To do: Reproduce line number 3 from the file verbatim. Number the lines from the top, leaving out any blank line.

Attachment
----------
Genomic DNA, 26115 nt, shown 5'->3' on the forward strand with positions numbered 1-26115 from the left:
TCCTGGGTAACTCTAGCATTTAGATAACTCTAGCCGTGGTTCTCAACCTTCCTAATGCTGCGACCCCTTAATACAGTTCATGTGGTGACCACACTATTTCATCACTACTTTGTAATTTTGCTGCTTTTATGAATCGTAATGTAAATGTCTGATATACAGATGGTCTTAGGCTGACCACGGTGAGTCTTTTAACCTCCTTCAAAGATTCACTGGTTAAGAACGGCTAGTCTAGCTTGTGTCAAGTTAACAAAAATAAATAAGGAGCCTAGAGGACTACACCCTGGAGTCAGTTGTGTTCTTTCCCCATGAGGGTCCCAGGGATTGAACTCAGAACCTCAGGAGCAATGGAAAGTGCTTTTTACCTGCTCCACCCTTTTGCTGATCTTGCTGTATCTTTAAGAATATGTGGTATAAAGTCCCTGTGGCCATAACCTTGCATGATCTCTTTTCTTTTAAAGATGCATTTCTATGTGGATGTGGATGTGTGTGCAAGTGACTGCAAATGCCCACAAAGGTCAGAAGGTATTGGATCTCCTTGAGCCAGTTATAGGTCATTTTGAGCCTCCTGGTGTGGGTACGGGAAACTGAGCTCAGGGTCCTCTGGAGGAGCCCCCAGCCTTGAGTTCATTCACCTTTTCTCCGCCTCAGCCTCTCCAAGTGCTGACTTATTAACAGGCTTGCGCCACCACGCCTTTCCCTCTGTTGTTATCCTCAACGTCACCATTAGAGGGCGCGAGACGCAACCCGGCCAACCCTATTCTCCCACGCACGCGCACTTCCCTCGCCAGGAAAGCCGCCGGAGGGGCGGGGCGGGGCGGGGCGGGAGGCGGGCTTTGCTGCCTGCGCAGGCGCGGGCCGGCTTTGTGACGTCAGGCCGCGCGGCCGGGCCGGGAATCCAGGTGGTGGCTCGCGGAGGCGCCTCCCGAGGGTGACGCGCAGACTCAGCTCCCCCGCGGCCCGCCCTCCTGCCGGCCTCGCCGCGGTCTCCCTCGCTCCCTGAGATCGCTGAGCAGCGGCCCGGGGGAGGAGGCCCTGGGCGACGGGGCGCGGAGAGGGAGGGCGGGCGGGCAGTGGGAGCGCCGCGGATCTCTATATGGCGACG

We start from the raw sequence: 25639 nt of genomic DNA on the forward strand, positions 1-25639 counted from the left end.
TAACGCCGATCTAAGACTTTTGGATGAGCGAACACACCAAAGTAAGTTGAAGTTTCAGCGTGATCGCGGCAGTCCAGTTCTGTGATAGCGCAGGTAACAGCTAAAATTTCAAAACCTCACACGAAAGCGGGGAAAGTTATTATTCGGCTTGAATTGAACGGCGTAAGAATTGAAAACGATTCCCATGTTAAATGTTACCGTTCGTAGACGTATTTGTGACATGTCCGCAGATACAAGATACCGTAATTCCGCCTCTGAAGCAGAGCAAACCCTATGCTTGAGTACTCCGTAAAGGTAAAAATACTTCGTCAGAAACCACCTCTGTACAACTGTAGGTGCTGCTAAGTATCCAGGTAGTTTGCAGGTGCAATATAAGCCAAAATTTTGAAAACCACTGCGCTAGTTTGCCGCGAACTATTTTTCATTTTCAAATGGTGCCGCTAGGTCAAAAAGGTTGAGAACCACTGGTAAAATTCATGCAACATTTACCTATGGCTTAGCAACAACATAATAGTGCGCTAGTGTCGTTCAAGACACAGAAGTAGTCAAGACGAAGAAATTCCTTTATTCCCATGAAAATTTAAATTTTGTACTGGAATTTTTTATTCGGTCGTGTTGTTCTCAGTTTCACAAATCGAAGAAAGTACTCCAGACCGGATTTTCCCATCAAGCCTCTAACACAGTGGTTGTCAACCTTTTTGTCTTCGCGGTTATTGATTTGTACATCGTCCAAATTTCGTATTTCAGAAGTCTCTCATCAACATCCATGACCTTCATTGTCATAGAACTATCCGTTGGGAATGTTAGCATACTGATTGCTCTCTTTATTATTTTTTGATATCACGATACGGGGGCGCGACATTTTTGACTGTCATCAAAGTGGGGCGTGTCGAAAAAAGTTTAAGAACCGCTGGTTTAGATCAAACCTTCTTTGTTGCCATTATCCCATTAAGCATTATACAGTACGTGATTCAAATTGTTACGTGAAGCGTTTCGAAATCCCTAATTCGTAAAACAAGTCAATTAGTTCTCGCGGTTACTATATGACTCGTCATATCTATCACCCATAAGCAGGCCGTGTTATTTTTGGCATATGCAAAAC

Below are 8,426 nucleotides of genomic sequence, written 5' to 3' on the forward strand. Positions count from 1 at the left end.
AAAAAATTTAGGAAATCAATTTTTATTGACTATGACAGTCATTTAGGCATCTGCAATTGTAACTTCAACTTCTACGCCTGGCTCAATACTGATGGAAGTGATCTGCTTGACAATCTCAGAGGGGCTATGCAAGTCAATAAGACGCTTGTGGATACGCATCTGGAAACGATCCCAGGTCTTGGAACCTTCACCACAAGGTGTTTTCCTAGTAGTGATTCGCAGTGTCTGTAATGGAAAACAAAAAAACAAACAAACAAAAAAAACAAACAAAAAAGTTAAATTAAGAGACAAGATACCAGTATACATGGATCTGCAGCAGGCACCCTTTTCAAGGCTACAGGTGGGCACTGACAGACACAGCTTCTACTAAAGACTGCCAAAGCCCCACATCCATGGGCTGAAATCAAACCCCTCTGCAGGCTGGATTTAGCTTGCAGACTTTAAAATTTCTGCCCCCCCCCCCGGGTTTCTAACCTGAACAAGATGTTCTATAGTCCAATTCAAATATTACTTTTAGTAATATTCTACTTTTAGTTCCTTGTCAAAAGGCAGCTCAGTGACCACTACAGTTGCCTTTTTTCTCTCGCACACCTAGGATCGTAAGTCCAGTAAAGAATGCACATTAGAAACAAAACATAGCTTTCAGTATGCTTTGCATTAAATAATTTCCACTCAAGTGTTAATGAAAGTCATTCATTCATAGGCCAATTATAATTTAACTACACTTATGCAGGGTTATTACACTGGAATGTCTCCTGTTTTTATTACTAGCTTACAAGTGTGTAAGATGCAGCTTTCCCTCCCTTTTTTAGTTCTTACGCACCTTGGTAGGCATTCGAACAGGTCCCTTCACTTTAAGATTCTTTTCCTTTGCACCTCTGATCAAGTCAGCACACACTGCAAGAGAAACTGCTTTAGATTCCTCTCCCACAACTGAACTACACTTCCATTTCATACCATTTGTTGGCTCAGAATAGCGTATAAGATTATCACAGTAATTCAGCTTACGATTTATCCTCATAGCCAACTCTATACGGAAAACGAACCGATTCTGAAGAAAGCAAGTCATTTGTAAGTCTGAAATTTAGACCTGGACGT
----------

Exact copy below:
We start from the raw sequence: 25639 nt of genomic DNA on the forward strand, positions 1-25639 counted from the left end.